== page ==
World Library  
Flag as Inappropriate
Email this Article

Maurkice Pouncey

Article Id: WHEBN0025373389
Reproduction Date:

Title: Maurkice Pouncey  
Author: World Heritage Encyclopedia
Language: English
Subject: 2014 Pittsburgh Steelers season, 2010 Pittsburgh Steelers season, Joe Haden, Chris Rainey, J. D. Walton
Collection:
Publisher: World Heritage Encyclopedia
Publication
Date:
 

Maurkice Pouncey

Maurkice Pouncey
No. 53     Pittsburgh Steelers
Center
Personal information
Date of birth: (1989-07-24) July 24, 1989
Place of birth: Lakeland, Florida
Height: 6 ft 4 in (1.93 m) Weight: 304 lb (138 kg)
Career information
High school: Lakeland (FL)
College: Florida
NFL Draft: 2010 / Round: 1 / Pick: 18
Debuted in 2010 for the Pittsburgh Steelers
Career history
Roster status: Active
Career highlights and awards
Career NFL statistics as of Week 10, 2014
Games played 56
Games started 56
Stats at NFL.com

LaShawn Maurkice Pouncey (born July 24, 1989) is an American football Center (American football) for the Pittsburgh Steelers of the National Football League (NFL). He played college football for the University of Florida, was a member of a BCS National Championship team, and was recognized as a consensus All-American. He was drafted by the Steelers in the first round of the 2010 NFL Draft, and is a three-time Pro Bowl selection.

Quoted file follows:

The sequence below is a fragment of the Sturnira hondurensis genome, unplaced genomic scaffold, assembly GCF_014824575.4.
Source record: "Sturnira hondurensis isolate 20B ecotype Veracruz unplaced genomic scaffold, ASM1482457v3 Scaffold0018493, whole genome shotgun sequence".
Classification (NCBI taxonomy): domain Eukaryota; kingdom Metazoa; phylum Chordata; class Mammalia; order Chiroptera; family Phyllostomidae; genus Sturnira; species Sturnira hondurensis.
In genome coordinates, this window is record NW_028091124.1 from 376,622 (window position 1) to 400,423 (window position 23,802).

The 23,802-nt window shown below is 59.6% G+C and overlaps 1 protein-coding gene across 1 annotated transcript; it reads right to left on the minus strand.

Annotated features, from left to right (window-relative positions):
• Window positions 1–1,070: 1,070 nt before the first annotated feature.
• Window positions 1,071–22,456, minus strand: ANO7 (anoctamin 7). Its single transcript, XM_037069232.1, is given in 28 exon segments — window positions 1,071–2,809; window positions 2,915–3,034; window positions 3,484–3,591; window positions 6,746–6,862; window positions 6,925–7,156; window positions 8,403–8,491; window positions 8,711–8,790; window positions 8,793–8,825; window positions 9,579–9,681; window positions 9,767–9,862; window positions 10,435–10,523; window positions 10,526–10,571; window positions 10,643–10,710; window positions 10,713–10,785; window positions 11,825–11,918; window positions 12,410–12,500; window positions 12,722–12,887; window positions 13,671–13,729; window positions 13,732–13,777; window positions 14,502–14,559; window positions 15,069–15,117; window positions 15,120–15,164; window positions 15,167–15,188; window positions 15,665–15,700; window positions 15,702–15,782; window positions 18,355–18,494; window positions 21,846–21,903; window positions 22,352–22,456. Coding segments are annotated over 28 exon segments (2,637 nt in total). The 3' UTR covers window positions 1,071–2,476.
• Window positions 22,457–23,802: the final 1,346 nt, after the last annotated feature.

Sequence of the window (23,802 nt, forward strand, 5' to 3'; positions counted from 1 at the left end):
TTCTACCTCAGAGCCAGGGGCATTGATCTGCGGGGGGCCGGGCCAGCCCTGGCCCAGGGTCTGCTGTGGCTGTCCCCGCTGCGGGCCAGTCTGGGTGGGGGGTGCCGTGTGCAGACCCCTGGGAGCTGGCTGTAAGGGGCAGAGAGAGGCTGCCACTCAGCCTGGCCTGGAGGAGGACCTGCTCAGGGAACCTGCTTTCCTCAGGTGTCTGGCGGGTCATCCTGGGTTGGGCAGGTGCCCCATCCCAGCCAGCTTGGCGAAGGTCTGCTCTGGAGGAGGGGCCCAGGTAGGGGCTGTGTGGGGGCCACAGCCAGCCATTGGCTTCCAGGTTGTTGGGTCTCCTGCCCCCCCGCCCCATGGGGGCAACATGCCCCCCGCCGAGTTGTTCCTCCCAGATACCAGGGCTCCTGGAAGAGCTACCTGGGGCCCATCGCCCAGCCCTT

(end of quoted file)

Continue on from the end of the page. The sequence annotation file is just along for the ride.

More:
Early years

Pouncey was born in Lakeland, Florida.[1] He attended Lakeland High School, where he was a standout lineman for the Lakeland Dreadnaughts high school football team.[2] As a senior in 2006, he helped lead Lakeland High to its third consecutive Florida Class 5A state championship and second straight USA Today national championship.[2]

College career

Pouncey accepted an athletic scholarship to attend the University of Florida in Gainesville, Florida,[2] where he played for coach Urban Meyer's Florida Gators football team from 2007 to 2009.[3]